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Author Topic: HMS Wildfire, Gillingham  (Read 55666 times)

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Offline kyn

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Re: HMS Wildfire, Gillingham
« Reply #12 on: December 08, 2009, 21:39:42 »
Some memories...

"While I was there in 2003 I toured the dockyard and spoke to the Navy Historical Society and they knew nothing about any tunnels, much to my surprise seeing there is such a historical connection with the navy and WW2. I was in the RAF 1954/57 for my national service and worked down the tunnel as as wireless op in conjunction with with civilian Admiralty teleprinter op,s and Navy wireless op,s. We had AN HQ known as RAF Element Maritime HQ Chatham located just by the main entrance to the tunnels which WAS just by the "back gate" on Medway Road. The second entrance to the tunnels was in the Admiralty House grounds alongside the historical lines- ( the house I understand has sice been demolished along with a lot of other stuff) Looking at he maps on yours and other sites I see that there are some blank spots and the old RAF areas are not specified which I can understand as I am sure it was all changed when the RNVR came in to use it. Most of the other info was from a Navy point of view which I understand - we RAF guys were a curiosity in my day from 5000 Navy bods! one site that gave me a fair bit of info was HMS Pembroke page 2 on "ganges to terror" run by a guy called Les Burrill.and some from the Medway Archives these sites have photos and aricles which are quite interesting. From my point of view I,m sure there must be people in Gillingham who worked daon the tunnel who would have a story to tell , If they are still alive that is! What surprises me as has already been said, that with such a big historical connection, dockyard,NAAFI up the road (now A Hotel) WW2 battle of Britain connection and the lines themselves, nobody thought to open the tunnels to the public instead of vandals! As for any stories I,m not too sure if I can remember it all now and they could offend some people!"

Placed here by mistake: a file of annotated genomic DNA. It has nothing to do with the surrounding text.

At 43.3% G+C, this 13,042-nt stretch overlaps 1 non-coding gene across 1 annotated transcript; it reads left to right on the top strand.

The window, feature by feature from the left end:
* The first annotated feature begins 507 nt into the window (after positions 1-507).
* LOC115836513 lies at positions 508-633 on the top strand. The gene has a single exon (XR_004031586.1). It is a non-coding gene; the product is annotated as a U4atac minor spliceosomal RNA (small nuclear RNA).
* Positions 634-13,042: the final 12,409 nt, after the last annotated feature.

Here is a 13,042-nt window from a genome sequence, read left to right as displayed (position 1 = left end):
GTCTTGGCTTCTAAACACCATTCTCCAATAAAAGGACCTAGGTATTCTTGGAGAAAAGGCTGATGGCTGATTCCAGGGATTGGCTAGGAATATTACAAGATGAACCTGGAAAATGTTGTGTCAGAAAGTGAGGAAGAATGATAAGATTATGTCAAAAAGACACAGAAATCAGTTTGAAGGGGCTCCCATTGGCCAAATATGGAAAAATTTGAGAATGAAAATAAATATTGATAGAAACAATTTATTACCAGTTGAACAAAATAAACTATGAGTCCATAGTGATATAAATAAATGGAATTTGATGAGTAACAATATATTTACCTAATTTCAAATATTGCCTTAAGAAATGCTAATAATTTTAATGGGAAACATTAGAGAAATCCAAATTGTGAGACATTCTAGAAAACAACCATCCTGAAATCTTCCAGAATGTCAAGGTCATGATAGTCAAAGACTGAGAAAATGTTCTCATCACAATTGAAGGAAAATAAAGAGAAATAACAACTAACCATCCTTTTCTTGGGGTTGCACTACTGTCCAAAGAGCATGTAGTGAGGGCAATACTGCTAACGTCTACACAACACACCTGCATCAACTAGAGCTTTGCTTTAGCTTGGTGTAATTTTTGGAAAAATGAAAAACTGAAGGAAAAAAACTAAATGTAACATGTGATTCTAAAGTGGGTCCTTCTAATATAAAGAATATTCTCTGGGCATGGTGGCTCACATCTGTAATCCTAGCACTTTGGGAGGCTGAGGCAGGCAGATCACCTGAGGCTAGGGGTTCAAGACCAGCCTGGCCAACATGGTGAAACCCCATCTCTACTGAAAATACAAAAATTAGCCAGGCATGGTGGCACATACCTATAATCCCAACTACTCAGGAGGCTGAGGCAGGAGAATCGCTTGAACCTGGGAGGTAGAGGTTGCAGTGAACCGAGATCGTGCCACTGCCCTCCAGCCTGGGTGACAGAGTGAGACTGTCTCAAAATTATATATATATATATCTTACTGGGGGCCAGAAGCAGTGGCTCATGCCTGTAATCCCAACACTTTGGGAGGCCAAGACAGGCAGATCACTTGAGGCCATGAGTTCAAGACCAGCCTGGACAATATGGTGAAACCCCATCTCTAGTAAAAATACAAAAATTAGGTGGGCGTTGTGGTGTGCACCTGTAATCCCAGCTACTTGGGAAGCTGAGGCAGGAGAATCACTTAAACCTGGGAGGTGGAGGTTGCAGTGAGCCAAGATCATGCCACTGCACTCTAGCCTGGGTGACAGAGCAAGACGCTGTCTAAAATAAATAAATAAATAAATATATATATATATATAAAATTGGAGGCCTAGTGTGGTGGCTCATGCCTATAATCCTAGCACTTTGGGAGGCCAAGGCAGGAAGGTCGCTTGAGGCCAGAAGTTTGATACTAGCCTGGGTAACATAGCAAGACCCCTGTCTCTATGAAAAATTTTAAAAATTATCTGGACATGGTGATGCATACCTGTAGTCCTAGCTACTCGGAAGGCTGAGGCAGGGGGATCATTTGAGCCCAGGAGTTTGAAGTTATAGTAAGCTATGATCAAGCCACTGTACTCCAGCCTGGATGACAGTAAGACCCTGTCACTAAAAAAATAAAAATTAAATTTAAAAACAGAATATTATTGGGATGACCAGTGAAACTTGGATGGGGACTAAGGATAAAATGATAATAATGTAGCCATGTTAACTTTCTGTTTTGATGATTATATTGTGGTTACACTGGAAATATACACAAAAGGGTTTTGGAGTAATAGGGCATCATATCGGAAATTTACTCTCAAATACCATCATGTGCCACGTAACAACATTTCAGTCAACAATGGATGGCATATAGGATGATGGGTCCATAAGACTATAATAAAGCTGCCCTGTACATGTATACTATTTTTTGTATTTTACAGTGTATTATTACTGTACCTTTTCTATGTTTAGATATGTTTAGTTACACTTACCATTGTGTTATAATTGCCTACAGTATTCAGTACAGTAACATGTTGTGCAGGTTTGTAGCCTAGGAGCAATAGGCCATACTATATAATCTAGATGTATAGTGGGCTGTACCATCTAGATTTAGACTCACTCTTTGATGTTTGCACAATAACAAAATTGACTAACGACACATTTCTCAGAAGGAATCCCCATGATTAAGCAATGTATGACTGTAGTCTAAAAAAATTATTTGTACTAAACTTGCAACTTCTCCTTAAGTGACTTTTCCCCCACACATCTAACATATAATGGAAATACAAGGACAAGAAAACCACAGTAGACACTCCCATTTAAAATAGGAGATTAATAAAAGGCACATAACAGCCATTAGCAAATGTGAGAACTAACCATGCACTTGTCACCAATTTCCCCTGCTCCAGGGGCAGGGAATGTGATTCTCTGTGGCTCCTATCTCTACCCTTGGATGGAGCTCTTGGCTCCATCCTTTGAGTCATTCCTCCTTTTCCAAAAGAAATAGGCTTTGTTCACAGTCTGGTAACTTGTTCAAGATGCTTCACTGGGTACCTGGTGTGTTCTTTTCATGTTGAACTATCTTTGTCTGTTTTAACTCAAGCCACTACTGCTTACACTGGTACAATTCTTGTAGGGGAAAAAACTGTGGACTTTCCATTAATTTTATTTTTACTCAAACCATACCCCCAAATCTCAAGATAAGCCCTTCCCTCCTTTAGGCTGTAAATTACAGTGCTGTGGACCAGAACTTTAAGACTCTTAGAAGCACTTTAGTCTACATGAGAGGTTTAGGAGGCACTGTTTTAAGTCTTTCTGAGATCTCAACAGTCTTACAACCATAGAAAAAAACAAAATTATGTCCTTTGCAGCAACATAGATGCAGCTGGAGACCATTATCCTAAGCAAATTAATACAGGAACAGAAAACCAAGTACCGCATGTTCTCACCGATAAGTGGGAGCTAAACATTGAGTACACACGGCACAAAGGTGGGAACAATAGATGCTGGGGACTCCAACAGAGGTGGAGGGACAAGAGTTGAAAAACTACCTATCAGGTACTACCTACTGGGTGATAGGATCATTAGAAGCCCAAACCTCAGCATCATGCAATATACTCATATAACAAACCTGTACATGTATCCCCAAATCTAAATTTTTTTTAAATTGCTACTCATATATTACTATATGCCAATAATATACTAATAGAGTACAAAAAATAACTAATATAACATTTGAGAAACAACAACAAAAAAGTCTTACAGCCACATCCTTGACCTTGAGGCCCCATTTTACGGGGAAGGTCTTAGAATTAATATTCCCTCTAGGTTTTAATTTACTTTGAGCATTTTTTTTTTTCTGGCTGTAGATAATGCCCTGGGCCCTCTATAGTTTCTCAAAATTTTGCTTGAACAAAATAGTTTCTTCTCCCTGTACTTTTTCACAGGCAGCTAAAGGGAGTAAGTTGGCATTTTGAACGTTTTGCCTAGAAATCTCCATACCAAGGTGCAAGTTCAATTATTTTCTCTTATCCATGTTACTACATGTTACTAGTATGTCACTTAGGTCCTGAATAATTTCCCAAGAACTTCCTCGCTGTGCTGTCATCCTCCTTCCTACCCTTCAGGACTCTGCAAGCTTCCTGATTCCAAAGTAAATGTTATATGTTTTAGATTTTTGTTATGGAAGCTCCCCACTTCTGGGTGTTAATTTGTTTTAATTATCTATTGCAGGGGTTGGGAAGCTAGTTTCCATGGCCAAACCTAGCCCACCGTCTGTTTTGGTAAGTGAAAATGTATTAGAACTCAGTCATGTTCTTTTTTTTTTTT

ali23

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Re: HMS Wildfire, Gillingham
« Reply #11 on: November 30, 2008, 21:59:05 »



















Offline kyn

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Re: HMS Wildfire, Gillingham
« Reply #10 on: August 12, 2008, 18:35:15 »
I overheard some people talking at the Chatham World Heritage meeting the other day and one guy was asking a EH guy about RAF Gillingham.  He said he believed it to be HMS Wildfire  but the EH guy had never heard of it.  As it turns out the guy was kind of right.  RAF Gillingham was a camp next to the tunnel complex and they shared the tunnels!  Here is a quote from Peoples War by the BBC

"It seems strange after Cranwell to be back in civvy billets. We are accommodated in homes, but just for sleeping. All meals are at the RAF camp. Our signals section W/T (Wireless Telegraph) and teleprinters and radar is part of a huge underground complex shared with both the Army and Navy. We work on a shift system which involves a long night duty of 10 hours. We are kept very busy but as operations are all highly secret, messages are mostly in code except for the long reports which are sent out after operation."

Offline kyn

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Re: HMS Wildfire, Gillingham
« Reply #9 on: June 21, 2008, 14:35:04 »
Newspaper clipping help at Medway Archives


Offline kyn

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Re: HMS Wildfire, Gillingham
« Reply #8 on: May 20, 2008, 10:01:06 »
Welcome to the forum Archer  :)